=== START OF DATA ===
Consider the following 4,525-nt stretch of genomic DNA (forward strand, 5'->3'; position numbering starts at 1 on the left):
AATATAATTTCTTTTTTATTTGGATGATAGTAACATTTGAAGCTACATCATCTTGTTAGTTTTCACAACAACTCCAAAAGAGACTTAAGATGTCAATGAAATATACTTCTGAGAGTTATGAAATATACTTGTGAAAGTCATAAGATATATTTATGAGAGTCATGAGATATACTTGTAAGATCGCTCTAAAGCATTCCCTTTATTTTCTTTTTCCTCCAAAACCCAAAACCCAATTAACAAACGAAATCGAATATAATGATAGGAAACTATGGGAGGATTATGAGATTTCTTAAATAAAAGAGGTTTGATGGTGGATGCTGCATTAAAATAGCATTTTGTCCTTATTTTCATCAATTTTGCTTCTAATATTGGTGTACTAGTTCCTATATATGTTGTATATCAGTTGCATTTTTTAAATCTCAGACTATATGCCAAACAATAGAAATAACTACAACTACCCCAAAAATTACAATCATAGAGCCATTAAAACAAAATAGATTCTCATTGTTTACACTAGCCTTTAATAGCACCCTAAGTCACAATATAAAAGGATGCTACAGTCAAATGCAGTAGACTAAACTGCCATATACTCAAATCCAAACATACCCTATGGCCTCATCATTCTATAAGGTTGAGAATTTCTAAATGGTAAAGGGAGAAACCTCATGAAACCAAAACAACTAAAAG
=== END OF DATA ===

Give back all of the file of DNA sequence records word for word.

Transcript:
Consider the following 4,525-nt stretch of genomic DNA (forward strand, 5'->3'; position numbering starts at 1 on the left):
AATATAATTTCTTTTTTATTTGGATGATAGTAACATTTGAAGCTACATCATCTTGTTAGTTTTCACAACAACTCCAAAAGAGACTTAAGATGTCAATGAAATATACTTCTGAGAGTTATGAAATATACTTGTGAAAGTCATAAGATATATTTATGAGAGTCATGAGATATACTTGTAAGATCGCTCTAAAGCATTCCCTTTATTTTCTTTTTCCTCCAAAACCCAAAACCCAATTAACAAACGAAATCGAATATAATGATAGGAAACTATGGGAGGATTATGAGATTTCTTAAATAAAAGAGGTTTGATGGTGGATGCTGCATTAAAATAGCATTTTGTCCTTATTTTCATCAATTTTGCTTCTAATATTGGTGTACTAGTTCCTATATATGTTGTATATCAGTTGCATTTTTTAAATCTCAGACTATATGCCAAACAATAGAAATAACTACAACTACCCCAAAAATTACAATCATAGAGCCATTAAAACAAAATAGATTCTCATTGTTTACACTAGCCTTTAATAGCACCCTAAGTCACAATATAAAAGGATGCTACAGTCAAATGCAGTAGACTAAACTGCCATATACTCAAATCCAAACATACCCTATGGCCTCATCATTCTATAAGGTTGAGAATTTCTAAATGGTAAAGGGAGAAACCTCATGAAACCAAAACAACTAAAAG